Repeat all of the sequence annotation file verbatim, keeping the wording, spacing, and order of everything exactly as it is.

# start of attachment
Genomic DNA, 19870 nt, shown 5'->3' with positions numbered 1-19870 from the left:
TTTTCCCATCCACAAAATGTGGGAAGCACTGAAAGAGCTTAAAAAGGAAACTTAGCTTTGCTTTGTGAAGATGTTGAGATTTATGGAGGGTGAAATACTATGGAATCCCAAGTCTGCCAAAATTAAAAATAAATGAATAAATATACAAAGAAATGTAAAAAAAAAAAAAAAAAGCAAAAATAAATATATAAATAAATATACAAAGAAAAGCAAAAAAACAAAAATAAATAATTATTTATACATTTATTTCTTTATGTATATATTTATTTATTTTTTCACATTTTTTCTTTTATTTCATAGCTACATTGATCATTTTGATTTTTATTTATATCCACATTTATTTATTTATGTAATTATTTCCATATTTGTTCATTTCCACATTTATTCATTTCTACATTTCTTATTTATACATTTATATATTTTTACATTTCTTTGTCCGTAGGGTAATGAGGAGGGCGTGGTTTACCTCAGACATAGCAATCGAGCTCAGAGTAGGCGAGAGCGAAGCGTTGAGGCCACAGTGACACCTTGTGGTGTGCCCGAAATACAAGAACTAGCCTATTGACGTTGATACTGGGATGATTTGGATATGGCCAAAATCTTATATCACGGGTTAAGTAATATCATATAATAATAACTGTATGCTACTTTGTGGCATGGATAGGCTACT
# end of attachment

Genomic DNA, 19870 nt, shown 5'->3' with positions numbered 1-19870 from the left:
TTTTCCCATCCACAAAATGTGGGAAGCACTGAAAGAGCTTAAAAAGGAAACTTAGCTTTGCTTTGTGAAGATGTTGAGATTTATGGAGGGTGAAATACTATGGAATCCCAAGTCTGCCAAAATTAAAAATAAATGAATAAATATACAAAGAAATGTAAAAAAAAAAAAAAAAAGCAAAAATAAATATATAAATAAATATACAAAGAAAAGCAAAAAAACAAAAATAAATAATTATTTATACATTTATTTCTTTATGTATATATTTATTTATTTTTTCACATTTTTTCTTTTATTTCATAGCTACATTGATCATTTTGATTTTTATTTATATCCACATTTATTTATTTATGTAATTATTTCCATATTTGTTCATTTCCACATTTATTCATTTCTACATTTCTTATTTATACATTTATATATTTTTACATTTCTTTGTCCGTAGGGTAATGAGGAGGGCGTGGTTTACCTCAGACATAGCAATCGAGCTCAGAGTAGGCGAGAGCGAAGCGTTGAGGCCACAGTGACACCTTGTGGTGTGCCCGAAATACAAGAACTAGCCTATTGACGTTGATACTGGGATGATTTGGATATGGCCAAAATCTTATATCACGGGTTAAGTAATATCATATAATAATAACTGTATGCTACTTTGTGGCATGGATAGGCTACT